Skills-Based Approaches Affect STI Risk Behavior More Than Information

By Hollander, D. | International Family Planning Perspectives, September 2005 | Go to article overview

Skills-Based Approaches Affect STI Risk Behavior More Than Information


Hollander, D., International Family Planning Perspectives


Interventions that emphasize STI risk reduction skills may be more effective at lowering the prevalence of risky behaviors and preventing infection among teenage women than programs that simply provide information about how to reduce risk. (1) In a randomized controlled trial conducted in Philadelphia, a city in the northeastern United States, participants in a skills-based STI prevention intervention reported less unprotected sex one year later than did a control group, who received a general health promotion intervention. They also had a lower STI incidence and reported less involvement with multiple partners and less unprotected sex while drunk or high than controls. Outcomes among young women who received an information-based STI prevention intervention did not differ from those among controls.

The interventions were part of a project designed to lower the risk of health problems among inner-city black and Hispanic teenage women. Using group discussions, videotapes, games and exercises in a single 250-minute session, the STI prevention programs addressed the high rates of HIV and other STIs among black and Hispanic young women, personal vulnerability, substance use, and condom use and negotiation skills. They differed only in that the skills-based intervention had participants practice putting condoms on anatomical models and engage in role-playing exercises to increase condom negotiation skills. The trial was open to sexually experienced, nonpregnant 12-19-year-olds obtaining family planning care at a hospital adolescent medicine clinic.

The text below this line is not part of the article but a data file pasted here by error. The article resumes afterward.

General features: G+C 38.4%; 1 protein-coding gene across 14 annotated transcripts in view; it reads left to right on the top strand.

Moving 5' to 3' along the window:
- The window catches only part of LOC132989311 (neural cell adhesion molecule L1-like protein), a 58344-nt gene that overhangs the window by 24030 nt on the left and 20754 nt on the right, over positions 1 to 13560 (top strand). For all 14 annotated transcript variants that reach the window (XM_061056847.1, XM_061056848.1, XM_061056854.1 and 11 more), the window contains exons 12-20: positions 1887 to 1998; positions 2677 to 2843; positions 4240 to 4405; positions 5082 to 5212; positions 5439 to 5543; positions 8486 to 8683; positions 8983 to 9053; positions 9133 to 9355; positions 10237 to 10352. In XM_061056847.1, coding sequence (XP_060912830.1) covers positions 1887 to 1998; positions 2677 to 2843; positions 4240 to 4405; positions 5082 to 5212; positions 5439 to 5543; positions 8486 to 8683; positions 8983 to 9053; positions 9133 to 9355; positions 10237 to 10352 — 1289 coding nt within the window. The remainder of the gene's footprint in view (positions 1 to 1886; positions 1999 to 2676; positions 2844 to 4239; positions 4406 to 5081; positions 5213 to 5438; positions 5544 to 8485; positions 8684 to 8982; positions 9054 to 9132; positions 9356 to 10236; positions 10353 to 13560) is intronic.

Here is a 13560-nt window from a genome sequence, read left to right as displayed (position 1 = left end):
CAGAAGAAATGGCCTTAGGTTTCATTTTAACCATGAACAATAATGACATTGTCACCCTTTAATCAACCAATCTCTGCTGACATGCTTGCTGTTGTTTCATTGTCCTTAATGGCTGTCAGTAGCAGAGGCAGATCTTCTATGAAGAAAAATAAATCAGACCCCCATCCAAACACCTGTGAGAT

In all, 682 young women (463 blacks and 219 Hispanics) enrolled. Participants completed a self-administered questionnaire before the intervention, immediately afterward, and at three-, six- and 12-month follow-up visits; they also provided biological specimens for STI testing at enrollment and at the six- and 12-month visits. According to data from the baseline surveys, in the three months before entering the study, 87% of the teenagers had had intercourse, 52% had had unprotected sex and 16% had had multiple partners; two in 10 tested positive for gonorrhea, chlamydia or trichomoniasis at baseline. Women in the three study groups did not differ on these characteristics or on any of a range of variables that might mediate the effects of the interventions.

For the primary outcome measure, the reported number of days on which respondents had had unprotected sex in the previous three months, no differences were observed between groups at the three- and six-month follow-up visits.

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Skills-Based Approaches Affect STI Risk Behavior More Than Information
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